Kaiser gave bonuses to phone reps who limited doctor visits

By Margie Mason, The Associated Press
Saturday May 18, 2002

SAN FRANCISCO — Telephone clerks at the state’s largest HMO were given bonuses for keeping calls with patients brief and limiting the number of doctor appointments scheduled, a program some opponents argue was deceitful and harmful to patients with serious medical problems. 

Oakland-based Kaiser Permanente ran the pilot program at three Northern California call centers from January 2000 to December 2001. It was discontinued after that, Kaiser spokesman Jim Anderson said Friday. 

“At the end of the year they looked at, ’Were we doing a better job for members than when we started it?’ The thought was no,” Anderson said. “The whole purpose of this was designed to help serve members better.” 

The program, backed by the Service Employees International Union Local 250 in Oakland, gave cash bonuses to clerks who made appointments for 15 percent to 35 percent of callers, spent less than an average of three minutes, 45 seconds on the phone per patient and transferred fewer than 50 percent of the calls to registered nurses. The bonuses were based on the established quotas and the quality of work. 

Anderson said the bonuses were between 2 percent and 4 percent of the workers’ salaries. He could not provide the number of employees who received bonuses or specifically how much they were worth.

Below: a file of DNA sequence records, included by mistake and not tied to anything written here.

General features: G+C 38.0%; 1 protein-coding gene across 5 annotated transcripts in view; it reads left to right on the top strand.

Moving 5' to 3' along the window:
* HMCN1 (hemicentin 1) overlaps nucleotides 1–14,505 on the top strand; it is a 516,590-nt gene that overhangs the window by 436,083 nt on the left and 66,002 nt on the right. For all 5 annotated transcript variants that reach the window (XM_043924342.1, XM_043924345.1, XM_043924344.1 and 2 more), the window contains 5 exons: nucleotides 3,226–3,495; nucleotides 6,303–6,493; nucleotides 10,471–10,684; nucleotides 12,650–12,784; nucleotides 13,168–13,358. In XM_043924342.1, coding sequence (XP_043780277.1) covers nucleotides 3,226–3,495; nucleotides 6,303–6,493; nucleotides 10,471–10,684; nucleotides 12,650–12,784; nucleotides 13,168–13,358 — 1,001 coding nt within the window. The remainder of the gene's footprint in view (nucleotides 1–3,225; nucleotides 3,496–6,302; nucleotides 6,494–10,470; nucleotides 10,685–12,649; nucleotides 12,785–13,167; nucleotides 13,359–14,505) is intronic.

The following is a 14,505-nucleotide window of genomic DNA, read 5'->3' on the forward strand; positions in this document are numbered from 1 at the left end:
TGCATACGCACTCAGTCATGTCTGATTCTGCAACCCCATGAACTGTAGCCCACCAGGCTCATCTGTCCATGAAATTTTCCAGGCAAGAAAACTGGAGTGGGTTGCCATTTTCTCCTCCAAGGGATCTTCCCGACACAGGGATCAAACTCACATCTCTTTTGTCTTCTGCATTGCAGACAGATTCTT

SEIU officials said the program’s effectiveness is a moot issue now. 

“This is a dead issue,” said SEIU Local 250 President Sal Rosselli. “It’s a pilot project that’s in the past and not going any further.” 

The California Nurses Association fought against the program from the beginning, saying clerks should not be making decisions on when to transfer calls to nurses and when to book appointments. It considers those duties as evaluating patients’ medical conditions, which is reserved for licensed nurses and physicians, said Jim Ryder, director of the nursing union’s Kaiser Permanente division. 

“We characterize them as morbidity bonuses,” Ryder said. “Patients don’t understand they’re talking to a high school graduate with no nursing background.” 

State HMO investigators have been probing how the call centers handle referrals for at least three months and recently opened an investigation into the bonus program, said Steven Fisher, deputy director of the Department of Managed Health Care. 

“We’re concerned about it and we’re looking at it,” he said. 

But Anderson said the program was set up based on the average amount of time already established with each patient at the call centers in Vallejo, Sacramento and San Jose, which handle Northern California’s 3 million patients. All of the calls initially are answered by the clerks and some are forwarded to licensed nurses. About 1,300 total people work at all three centers. 

A consumer watchdog group that already has filed an unrelated false advertising lawsuit against Kaiser said the bonus program was “shocking and outrageous.” 

“It’s business goals driving medical care, which is a violation of state law and the public trust and contradicts Kaiser’s own ad campaign that care is doctor driven, not business driven,” said Jamie Court, executive director of the Santa Monica-based Foundation for Taxpayer and Consumer Rights. 

“Patients get lost in this telephone hell, but these aren’t people complaining about a credit card bill. These are people with some life-threatening illness, and if even one person falls through the cracks, the system is broken.”